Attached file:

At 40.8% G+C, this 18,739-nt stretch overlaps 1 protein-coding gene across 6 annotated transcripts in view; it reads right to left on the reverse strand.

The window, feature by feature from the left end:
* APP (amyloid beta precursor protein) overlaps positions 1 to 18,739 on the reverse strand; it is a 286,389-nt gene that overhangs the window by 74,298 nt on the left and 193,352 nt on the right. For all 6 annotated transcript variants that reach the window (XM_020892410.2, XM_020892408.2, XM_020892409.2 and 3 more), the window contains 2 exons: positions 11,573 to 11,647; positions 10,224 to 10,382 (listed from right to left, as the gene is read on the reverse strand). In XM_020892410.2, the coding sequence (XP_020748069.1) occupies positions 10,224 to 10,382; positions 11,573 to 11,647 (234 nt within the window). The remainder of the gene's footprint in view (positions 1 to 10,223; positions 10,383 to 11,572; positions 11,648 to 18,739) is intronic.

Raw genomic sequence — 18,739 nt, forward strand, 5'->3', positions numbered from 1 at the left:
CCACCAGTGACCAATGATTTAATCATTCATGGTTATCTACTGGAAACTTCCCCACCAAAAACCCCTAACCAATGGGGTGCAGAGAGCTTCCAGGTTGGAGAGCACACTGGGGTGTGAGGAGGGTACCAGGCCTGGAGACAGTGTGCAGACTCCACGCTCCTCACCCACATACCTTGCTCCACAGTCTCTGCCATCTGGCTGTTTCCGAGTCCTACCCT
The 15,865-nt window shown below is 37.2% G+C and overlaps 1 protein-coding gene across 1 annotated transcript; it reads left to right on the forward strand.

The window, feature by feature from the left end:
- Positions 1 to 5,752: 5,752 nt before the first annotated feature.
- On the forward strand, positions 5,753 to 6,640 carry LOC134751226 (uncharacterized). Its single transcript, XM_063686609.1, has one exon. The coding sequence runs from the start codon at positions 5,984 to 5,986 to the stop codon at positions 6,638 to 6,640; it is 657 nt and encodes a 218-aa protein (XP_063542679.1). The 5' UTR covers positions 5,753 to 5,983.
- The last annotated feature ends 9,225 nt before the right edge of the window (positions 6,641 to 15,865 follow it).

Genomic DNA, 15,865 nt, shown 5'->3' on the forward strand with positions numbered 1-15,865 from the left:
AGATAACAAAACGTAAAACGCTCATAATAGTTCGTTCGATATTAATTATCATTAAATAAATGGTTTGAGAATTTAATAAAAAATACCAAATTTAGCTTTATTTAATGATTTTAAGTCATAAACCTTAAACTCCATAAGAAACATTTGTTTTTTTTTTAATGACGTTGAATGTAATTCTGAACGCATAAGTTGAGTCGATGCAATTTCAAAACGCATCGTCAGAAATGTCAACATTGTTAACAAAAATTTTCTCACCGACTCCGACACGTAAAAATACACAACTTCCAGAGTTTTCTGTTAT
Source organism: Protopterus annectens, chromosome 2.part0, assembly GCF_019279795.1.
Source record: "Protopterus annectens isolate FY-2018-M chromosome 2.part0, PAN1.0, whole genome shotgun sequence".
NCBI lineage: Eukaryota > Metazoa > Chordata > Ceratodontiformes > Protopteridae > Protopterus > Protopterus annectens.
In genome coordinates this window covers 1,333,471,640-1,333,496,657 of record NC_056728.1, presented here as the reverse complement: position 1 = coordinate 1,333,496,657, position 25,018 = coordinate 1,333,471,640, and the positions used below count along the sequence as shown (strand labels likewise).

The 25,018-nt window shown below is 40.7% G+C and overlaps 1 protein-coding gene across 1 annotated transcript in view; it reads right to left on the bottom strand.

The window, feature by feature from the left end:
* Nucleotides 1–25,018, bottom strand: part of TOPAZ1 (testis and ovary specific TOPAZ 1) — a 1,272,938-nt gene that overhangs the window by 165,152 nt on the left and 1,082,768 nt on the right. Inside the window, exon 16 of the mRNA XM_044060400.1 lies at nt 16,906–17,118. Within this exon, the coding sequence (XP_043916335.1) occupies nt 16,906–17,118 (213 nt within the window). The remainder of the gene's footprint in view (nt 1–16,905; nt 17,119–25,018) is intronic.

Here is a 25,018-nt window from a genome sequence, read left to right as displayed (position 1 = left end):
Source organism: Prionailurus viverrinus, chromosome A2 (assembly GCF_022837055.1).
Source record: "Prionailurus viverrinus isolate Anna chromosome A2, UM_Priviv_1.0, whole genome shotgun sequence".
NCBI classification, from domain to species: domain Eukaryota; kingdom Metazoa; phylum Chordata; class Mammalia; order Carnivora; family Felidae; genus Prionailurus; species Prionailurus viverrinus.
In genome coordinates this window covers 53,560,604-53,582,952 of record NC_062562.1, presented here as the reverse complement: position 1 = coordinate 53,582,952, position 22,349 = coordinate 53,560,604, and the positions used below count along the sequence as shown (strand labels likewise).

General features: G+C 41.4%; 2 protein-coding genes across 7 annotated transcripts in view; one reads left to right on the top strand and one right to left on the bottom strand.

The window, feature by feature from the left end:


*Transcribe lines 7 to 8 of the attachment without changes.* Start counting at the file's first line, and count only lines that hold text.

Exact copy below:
The window, feature by feature from the left end:
- Positions 1 to 5,752: 5,752 nt before the first annotated feature.